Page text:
ADVANCE REVIEW! Spontaneous #2 will come out on July 13, 2011.
Just one of the many beautiful things about comics is that by their very nature they allow for the kinds of big ideas that just aren't always fiscally possible in film. Coming from Oni Press, Joe Harris and Brett Weldele's Spontaneous is technically an indie, both in regards to its release and its storytelling techniques, but when it comes to concept and special effects it's a blockbuster. Because in comics, blockbusters aren't limited to the majors, in fact they're quite often most successful when they're divorced from the endless sequeldom that is modern Big Two storytelling. And as blockbusters go, Spontaneous is a doozy.
In case you missed Issue #1 on Free Comic Book Day and are just now tuning in via the regular release, Spontaneous is the story of a boy named Melvin, who is a private investigator of sorts. But Melvin's focus isn't spouses straying away from the obligations of marriage or poor saps attempting to cheat disability-- no, Melvin's focus is "burners," or victims of spontaneous human combustion.
The first issue is a rather brilliant introduction to the concept and Melvin, presenting the idea without allowing it to overstay its welcome, instead using it as dressing for the real meat of the story, which is Melvin's attempts to deal with his father's combustion-based death by investigating the causes of that phenomena. The exposition we're all so used to in these kinds of things even has a point and a tether, it coming naturally through dialogue between Melvin and the sidekick/agitator he never asked for, Emily Durshmiller, an "investigative reporter at large," according to her business card, at least.
Better still, Joe Harris' partner-in-crime is the peerless Brett Weldele, whose scratchy expressionist style feels perfectly at home in a story about people bursting into flames. Weldele showed a talent for this kind of story when he was working with Nathan Edmondson on The Light but there's something more natural and organic about his pairing with Harris. It could be that Harris keeps the combustion scenes tight and focused whereas in The Light the light explosions were often drawn out and sprawling; the effect here is one of tension and awe rather than horror and skiddishness.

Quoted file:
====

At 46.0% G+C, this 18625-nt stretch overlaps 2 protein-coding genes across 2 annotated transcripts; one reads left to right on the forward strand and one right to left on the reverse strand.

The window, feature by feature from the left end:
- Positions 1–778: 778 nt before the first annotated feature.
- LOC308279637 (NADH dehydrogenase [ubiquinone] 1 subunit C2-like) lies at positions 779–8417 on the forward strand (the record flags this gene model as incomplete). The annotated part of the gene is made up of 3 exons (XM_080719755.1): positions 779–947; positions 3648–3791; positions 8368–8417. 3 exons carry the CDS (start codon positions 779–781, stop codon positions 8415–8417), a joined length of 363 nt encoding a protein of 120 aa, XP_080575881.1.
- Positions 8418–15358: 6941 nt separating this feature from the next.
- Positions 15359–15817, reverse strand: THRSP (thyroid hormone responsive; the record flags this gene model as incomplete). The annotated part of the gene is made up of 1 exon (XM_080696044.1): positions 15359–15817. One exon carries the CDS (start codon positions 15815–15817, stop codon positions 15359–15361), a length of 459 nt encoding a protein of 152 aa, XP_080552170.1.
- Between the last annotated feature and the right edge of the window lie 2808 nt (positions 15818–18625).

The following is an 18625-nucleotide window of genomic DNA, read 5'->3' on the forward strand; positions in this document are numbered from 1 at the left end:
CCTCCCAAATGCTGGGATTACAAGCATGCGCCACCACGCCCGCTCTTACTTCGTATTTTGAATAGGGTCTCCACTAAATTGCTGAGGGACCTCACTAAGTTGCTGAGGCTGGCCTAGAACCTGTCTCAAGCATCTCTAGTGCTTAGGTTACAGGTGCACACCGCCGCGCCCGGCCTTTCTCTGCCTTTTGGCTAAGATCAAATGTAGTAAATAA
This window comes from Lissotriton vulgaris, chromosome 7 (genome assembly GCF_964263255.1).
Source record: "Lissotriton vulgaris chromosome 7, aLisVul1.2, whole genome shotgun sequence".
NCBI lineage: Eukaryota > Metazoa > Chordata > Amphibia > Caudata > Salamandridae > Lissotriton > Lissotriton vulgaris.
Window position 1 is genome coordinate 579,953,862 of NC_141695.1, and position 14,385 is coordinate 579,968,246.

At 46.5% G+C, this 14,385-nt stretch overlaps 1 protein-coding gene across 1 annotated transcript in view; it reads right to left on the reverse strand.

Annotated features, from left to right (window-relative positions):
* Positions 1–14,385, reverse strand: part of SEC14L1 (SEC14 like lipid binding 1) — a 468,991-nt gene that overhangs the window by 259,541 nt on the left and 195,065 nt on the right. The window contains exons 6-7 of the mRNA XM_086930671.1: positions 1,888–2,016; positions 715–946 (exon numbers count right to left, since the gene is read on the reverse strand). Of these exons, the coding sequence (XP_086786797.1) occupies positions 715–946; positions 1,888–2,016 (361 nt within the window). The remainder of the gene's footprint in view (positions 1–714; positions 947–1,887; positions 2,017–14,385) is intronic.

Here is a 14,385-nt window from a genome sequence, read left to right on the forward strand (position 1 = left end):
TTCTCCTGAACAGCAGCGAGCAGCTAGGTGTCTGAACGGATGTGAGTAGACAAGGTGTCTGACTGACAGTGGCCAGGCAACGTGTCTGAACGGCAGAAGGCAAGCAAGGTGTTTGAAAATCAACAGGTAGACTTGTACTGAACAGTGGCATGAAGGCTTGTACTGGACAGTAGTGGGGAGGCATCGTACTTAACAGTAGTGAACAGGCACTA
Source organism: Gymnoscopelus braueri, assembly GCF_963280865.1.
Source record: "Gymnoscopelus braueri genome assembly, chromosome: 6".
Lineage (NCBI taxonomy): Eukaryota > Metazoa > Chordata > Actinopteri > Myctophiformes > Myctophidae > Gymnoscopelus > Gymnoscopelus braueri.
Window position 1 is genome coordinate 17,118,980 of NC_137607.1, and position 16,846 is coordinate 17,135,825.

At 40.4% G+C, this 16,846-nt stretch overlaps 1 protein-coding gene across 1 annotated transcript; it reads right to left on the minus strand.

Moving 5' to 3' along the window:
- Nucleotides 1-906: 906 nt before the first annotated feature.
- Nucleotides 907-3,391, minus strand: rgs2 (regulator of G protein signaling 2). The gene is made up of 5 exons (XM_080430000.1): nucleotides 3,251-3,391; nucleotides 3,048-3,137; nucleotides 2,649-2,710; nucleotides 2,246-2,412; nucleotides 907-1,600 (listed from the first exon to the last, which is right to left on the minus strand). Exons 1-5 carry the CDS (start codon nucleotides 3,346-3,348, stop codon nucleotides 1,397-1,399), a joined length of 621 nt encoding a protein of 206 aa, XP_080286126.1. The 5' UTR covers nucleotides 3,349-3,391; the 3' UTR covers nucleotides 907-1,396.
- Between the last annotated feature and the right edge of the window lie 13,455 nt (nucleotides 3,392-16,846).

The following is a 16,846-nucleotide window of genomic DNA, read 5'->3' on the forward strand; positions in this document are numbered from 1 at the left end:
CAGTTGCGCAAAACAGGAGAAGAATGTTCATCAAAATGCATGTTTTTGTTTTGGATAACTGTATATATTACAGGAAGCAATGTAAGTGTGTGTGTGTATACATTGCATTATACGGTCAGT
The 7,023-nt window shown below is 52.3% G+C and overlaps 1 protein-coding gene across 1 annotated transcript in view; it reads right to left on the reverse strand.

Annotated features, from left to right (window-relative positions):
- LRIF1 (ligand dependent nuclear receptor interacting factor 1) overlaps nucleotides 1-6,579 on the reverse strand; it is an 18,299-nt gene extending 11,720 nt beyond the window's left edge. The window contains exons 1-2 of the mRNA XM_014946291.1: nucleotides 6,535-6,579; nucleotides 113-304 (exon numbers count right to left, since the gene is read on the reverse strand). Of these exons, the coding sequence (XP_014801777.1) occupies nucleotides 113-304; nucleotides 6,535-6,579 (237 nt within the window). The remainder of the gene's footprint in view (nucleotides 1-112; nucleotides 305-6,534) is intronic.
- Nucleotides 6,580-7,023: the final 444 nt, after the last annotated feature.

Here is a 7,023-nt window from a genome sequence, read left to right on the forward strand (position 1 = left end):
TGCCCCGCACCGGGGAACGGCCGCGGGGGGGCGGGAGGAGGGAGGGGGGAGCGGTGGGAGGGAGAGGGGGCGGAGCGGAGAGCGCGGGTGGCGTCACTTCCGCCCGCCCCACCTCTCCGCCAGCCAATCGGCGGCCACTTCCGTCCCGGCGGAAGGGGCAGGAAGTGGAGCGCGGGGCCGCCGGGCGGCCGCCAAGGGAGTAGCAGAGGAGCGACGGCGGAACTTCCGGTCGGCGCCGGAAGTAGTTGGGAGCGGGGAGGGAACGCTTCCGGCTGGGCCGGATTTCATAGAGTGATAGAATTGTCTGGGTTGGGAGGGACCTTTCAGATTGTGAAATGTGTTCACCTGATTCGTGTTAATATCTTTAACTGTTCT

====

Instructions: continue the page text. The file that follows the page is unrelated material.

By Issue Two, the combustions are kept strictly to flashback and we're treated to a glimpse at more of Melvin's past and also given a potential explanation for the "burners." Throughout the issue, Weldele imbues certain panels with intense blots of light that threaten their surroundings, reminding us of the narrative stakes and the overall threat. It's a trick in a lot of ways, teasing you with the promise of the book's title on one hand and invoking a kind of menace that doesn't come in the form you expect it to. Like music in a horror film, Weldele's coloring trick puts readers on edge, distracting them from what's really coming.
Harris and Weldele are smart to infuse the book with the twist they give here, which conveniently disposes of some of the potential problems the book may have had if the creators had chosen to pursue a more fantastic route. Issue #2 even makes great use of Emily, who had previously threatened to be a prop rather than a character. This time around she's as annoying as before but does some genuinely smart reporting and arrives at a conclusion Melvin himself may never have gotten around to.
That element is a clear sign of the character-driven storytelling Harris and Weldele have taken from indie filmmaking, proving that blockbuster ideas work best when they aren't dumb or shallow. All that's left is for you to go take your dollars to your retailer of choice and make the moneymaking aspect of the blockbuster genre come true for Harris and Weldele as well.
When he's not writing about the cape and spandex set, Nick Hanover is a book, film and music critic for Spectrum Culture and a staff writer for No Tofu Magazine. He also translates for "Partytime" Lukash's Panel Panopticon.
What did you think of this book?
Have your say at the Line of Fire Forum!